[Warning: The following contains spoilers for the latest episode of 9-1-1, "Christmas Spirit." Read at your own risk!]
As is custom for 9-1-1, this week's episode, which also served as the fall finale, was an eventful one. Brimming with crazy calls, it featured a holiday shopper who lost it and pepper-sprayed Santa, a runaway airport luggage car that sent a man into the engine, and a woman who turned blue from downing too much tooth gel. Fun stuff! Beyond the wild incidents of the week, though, there were also some major character developments and tender moments to be seen in "Christmas Spirit."
As the title indicates, the episode took place during the winter holidays, but it was hardly a break for our favorite first responders. Maddie (Jennifer Love Hewitt) decided to confront her past at last and stayed focused long enough to help a boy save his mother. Athena (Angela Bassett) got the good news that Bobby (Peter Krause) was doing well with his health screenings, but then we found out that Michael (Rockmond Dunbar) wasn't just sleepwalking and getting dizzy for no reason — he has a tumor that he doesn't want to tell his ex-wife about just yet. Meanwhile, Hen (Aisha Hinds) and Karen (Tracie Thoms) found a new way to share all the love they have to spare for children.
TV Guide spoke with executive producer and showrunner Tim Minear about everything that's happened on 9-1-1 so far this season, and we got some goods on at least one marquee call that fans can expect to see when the series returns from winter break. Take a look at what Minear had to say below.
When was this episode filmed? I ask because in September there was a runaway cart incident at O'Hare that looked almost exactly like what happened here.
Tim Minear: We based it on that, actually. We shot that a couple of weeks ago, within the last month.
What gave you the idea to spin off of that with the running motor part?
Minear: We're always looking for viral videos to inspire us. We've sort of made a habit of that. A lot of cases, particularly the ones that look too crazy to be true, are the ones we've found going down viral video wormholes. For example, the flyaway bouncy house or the floor collapse at the wedding reception, all of these things were things we were inspired to do from viral videos. So, we saw that, and it was hilarious, the runaway cart. So, we all loved it, and the question was, all right, so how was that a 9-1-1 call? You can start there, but you need a reason for somebody to call 9-1-1 and for our people to respond. So, it just seemed like a really fun way to get to the guy getting sucked into the jet engine — which, by the way, is also something that we based on a real incident. You can even find that online. It was a fighter jet that this person got sucked into the engine of ... and I think his helmet is what stopped the blades, and he was, I think, ejected to the other side. Probably a different kind of engine.
I always sort of liked the image of someone getting sucked into an engine jet; I did it on the first episode of Firefly, where Nathan Fillion kicks a guy into the engine of Serenity, and the CG was so bad 18 years ago or whenever that was, I just felt like we could probably do a better job of it with the technology that we have today. Interestingly enough, when you see that guy fly backward, that's actually the stuntman being pulled backwards on a wire, so it's mostly not even CG. It's mostly practical [effects].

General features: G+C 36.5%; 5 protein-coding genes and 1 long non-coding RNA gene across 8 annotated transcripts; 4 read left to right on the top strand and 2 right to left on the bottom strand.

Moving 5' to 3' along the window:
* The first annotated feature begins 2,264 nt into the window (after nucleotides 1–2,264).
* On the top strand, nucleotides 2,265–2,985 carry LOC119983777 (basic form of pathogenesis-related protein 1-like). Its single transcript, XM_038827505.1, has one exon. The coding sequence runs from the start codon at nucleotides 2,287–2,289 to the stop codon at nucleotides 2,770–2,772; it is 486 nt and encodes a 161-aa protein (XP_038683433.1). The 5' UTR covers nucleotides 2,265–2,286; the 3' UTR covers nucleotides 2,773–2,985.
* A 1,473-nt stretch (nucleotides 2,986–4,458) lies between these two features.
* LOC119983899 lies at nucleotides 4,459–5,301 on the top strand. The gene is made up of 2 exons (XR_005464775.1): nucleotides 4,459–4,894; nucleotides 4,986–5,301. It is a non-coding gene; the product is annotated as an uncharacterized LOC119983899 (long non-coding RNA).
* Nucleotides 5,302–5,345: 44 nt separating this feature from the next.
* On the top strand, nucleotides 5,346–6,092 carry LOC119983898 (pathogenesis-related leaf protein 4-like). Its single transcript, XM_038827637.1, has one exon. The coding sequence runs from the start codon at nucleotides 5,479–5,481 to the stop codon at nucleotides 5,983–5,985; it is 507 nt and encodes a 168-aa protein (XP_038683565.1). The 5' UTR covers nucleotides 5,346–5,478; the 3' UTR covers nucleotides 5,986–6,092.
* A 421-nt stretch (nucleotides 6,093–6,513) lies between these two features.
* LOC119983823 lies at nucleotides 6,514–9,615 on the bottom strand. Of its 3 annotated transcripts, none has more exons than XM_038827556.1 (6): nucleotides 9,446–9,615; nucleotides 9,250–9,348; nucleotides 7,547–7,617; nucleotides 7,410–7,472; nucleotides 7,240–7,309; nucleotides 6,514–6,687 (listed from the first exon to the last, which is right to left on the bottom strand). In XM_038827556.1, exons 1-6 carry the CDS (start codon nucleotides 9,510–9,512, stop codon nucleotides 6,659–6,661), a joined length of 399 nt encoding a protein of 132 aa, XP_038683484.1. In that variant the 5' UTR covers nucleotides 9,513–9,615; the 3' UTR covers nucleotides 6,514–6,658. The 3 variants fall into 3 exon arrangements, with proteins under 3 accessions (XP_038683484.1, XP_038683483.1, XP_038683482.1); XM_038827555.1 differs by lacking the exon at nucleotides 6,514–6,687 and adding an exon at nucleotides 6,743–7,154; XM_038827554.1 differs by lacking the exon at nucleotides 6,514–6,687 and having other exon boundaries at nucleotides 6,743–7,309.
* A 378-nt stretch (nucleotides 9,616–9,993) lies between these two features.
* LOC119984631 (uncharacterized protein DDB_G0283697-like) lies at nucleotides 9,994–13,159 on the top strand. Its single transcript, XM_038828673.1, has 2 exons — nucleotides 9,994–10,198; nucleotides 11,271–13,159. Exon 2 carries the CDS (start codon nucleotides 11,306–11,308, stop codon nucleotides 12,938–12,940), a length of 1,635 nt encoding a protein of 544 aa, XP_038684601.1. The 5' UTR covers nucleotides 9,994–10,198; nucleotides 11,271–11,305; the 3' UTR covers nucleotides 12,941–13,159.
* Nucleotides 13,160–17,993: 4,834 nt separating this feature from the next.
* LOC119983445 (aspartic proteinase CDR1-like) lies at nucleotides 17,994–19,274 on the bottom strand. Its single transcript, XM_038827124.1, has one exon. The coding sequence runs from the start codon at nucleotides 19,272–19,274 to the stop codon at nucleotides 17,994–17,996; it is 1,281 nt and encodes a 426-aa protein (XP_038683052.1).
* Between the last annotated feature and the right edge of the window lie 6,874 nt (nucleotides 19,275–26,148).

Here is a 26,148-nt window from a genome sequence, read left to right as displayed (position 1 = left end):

It kind of reminded me of that movie Game Night. There was a big GIF that came out of that movie that was like, "Oh, no, he died!" after a guy got sucked into the engine.
Minear: I did see that movie! But I didn't steal it from that. I stole it from myself.
Moving on to a more serious subject, the women of the show have been dealing with a lot this season — a lot of trauma in the past and going on now. Why was it so important to you to explore all of this hurt for these characters?
Minear: We started Jennifer Love Hewitt's story as an abused woman being on the run. That gave us a jolt of drama and energy for her introduction, and it told you who she was and what her personal emergency was. What I wanted to do was to make sure we didn't handle that cavalierly or exploit it, or just use for TV fodder. I wanted to try to do something a little more thoughtful. So, the idea was to always revisit that as needed to try to paint it as accurate — as accurate as a show like mine can do — a picture of what that is. I felt that was important that she not be magically cured. She had to kill a man she loved in self-defense. I think that taking a year or so to resolve itself on the show felt about right to me.
As far as what Hen's been going through, Tanya Kong, who came on the show this year as a writer-producer, had pitched that idea when we met with her. She was a lawyer, and she had family who worked with EMS workers in Hawaii. She talked about how these accidents would happen sometimes, where an ambulance will get into an accident on the way to or from an emergency, and that just struck us as a very interesting and dramatic element to play. You're out there saving a life, you have a life in the back of your ambulance, and you need to get to the hospital, and on the way, you become the emergency. It just felt like a very rich area to mine. And of course, I wanted to give Aisha Hinds a tour de force moment because she's so brilliant.